Wednesday, August 22, 2007

Bridge Collapse

I know it has been a couple weeks since the accident in Minneapolis/ St. Paul, but I finally have the time to write down what's been turning around in my head. So here goes:

Before all of the bodies were pulled out of the hypothermically cold water, before the smoke from buring cars were put out, and before the victims' families were notified, people were already blaming each other. Libertarians were talking about how a for-profit road system would have never allowed this. Conservatives were defensively screeching about how Bush wasn't to blame, that it was the state government's responsibility to maintain the interstate. Even liberals, who I happen to agree with, did there "I told you so" dance about our crumbling info-structure. This, honestly, made me a little sick to my stomach. The fact of the matter is, we aren't sure what caused the bridge to collapse. It could be that the river eroded the base more than expected, or that more cars than what initially planned for drove over it. It's possible that some construction worker cut a little too deeply, or a in not the entirely right place the night before. It's very possible that ignoring the infostructure did contribute to this tragedy.


This was an accident. Even if we had the best funded road system in the world, and a team of engineers inspected every bridge every month, accidents do happen. They aren't perfectly controllable, and at some point, we cannot control everything. And, to start talking about who was at fault, before the search was at over seemed to me to be cold. We, everyone in the blogsphere, should have been expressing condolences, not pointing fingers at everyone else. Eventually, we should have the discussion and debate about taxes and inforstructure, but during the initial shock is NOT the time.

There were another group of people talking that filled me with rage. In any disaster, there are those who pop up with the stories of "I should have been there too", and then claim a guardian angel, god, whatever stopped them. I always want to go "Where was the victim's guardian angel? Why weren't they important enought to save, you selfish moron?" I always get some unsatisfying answer to the effect of "god's mysteries" and what-not, which is wholly unsatisfying to me.

My friend J, for instance, was supposed to be on that bridge. Every day, at that time, he would be driving home from school. That day, his friend A was in town, and they choose to stay in and drink as opposed to him going to class. That decision probably kept him from the bottom of the Mississippi.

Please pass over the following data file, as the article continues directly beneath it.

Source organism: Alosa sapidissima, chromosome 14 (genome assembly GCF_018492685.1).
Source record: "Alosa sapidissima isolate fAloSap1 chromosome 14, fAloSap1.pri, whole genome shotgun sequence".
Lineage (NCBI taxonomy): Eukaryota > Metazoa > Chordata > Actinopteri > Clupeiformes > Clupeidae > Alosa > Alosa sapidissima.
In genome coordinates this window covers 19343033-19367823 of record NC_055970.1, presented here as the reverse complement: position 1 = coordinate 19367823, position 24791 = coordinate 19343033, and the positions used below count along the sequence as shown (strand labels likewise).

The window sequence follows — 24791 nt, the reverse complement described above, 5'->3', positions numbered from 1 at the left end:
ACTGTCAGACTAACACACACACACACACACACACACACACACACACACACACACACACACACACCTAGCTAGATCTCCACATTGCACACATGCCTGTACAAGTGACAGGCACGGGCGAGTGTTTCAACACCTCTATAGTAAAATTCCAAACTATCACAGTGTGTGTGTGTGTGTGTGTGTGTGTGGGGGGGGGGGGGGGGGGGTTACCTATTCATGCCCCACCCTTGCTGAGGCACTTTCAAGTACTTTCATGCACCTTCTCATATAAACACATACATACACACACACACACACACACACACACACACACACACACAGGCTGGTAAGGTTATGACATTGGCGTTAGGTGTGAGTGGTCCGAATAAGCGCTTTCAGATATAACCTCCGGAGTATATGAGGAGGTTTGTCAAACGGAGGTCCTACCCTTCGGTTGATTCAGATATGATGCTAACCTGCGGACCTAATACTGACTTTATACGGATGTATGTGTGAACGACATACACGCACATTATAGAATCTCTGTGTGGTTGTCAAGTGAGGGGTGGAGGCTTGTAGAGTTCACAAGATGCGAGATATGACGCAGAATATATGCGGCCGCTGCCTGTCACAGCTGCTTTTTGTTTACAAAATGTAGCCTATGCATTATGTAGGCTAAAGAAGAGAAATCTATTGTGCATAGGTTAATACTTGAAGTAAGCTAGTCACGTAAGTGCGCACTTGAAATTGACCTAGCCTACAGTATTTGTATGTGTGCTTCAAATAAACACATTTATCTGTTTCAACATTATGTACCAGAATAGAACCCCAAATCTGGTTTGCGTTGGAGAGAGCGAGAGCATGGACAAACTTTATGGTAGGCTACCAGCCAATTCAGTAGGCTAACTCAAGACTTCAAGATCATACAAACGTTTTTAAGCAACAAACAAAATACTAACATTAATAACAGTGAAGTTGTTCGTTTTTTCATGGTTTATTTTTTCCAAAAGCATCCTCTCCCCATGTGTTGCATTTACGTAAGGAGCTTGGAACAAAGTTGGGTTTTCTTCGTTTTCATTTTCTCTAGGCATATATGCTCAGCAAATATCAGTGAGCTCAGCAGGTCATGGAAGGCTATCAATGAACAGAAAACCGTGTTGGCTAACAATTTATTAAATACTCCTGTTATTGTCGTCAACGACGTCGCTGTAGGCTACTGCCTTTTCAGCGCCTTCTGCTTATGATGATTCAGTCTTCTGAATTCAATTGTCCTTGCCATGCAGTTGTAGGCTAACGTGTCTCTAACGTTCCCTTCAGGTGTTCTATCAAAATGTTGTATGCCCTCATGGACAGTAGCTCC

Did god tell him to go drinking? Did god spare his life, the life of someone who doesn't even believe in god? OR, was it just dumb fucking luck?

All of these things, the blaming, the thanking god, everything, comes from the fact that we think that we can, or someone is, in control of everything. Which is not true, life is full of things that make no rhyme or reason. It is not ordered, it is not controllable, it is chaotic, and there are many small, seemingly pointless decisions that do effect where I life is going, and that have effected where our life is now. We cannot see all the consequences of all our decisions, and we can't stop every bad thing from happening, any more than we can stop every good thing from happening. All we can do is try to minimize the harm in the world, which is important in and of itself.

So, I call for sympathy before we call for blame.


At 1:32 AM, Anonymous Ricardo Bueno said...

There's someone always playing the "Blame Game." And frankly it's old getting old.

Why do people do it? Play the blame game? It's somehow engraved in human nature. For the media it's headlines. For others, it's fulfilling an agenda of some sort.

Like what's happening in my industry. Everyone is pointing the finger and blaming someone else. Quite playing games and give it to the public straight. That's what I say.

I for one am with you; sympathize with the problem and work towards a solution!

At 10:35 AM, Blogger Teddy said...

Laying aside the tragedy (not an engineer, not in the area, not going to bother debating the moot), I think our need to blame somebody also leads to our belief in god. When faced with hardship completely out of our control, oftentimes meteorological or geological, we need somebody or something to ask for a reprieve, for a break. Humans really don't like feeling helpless.



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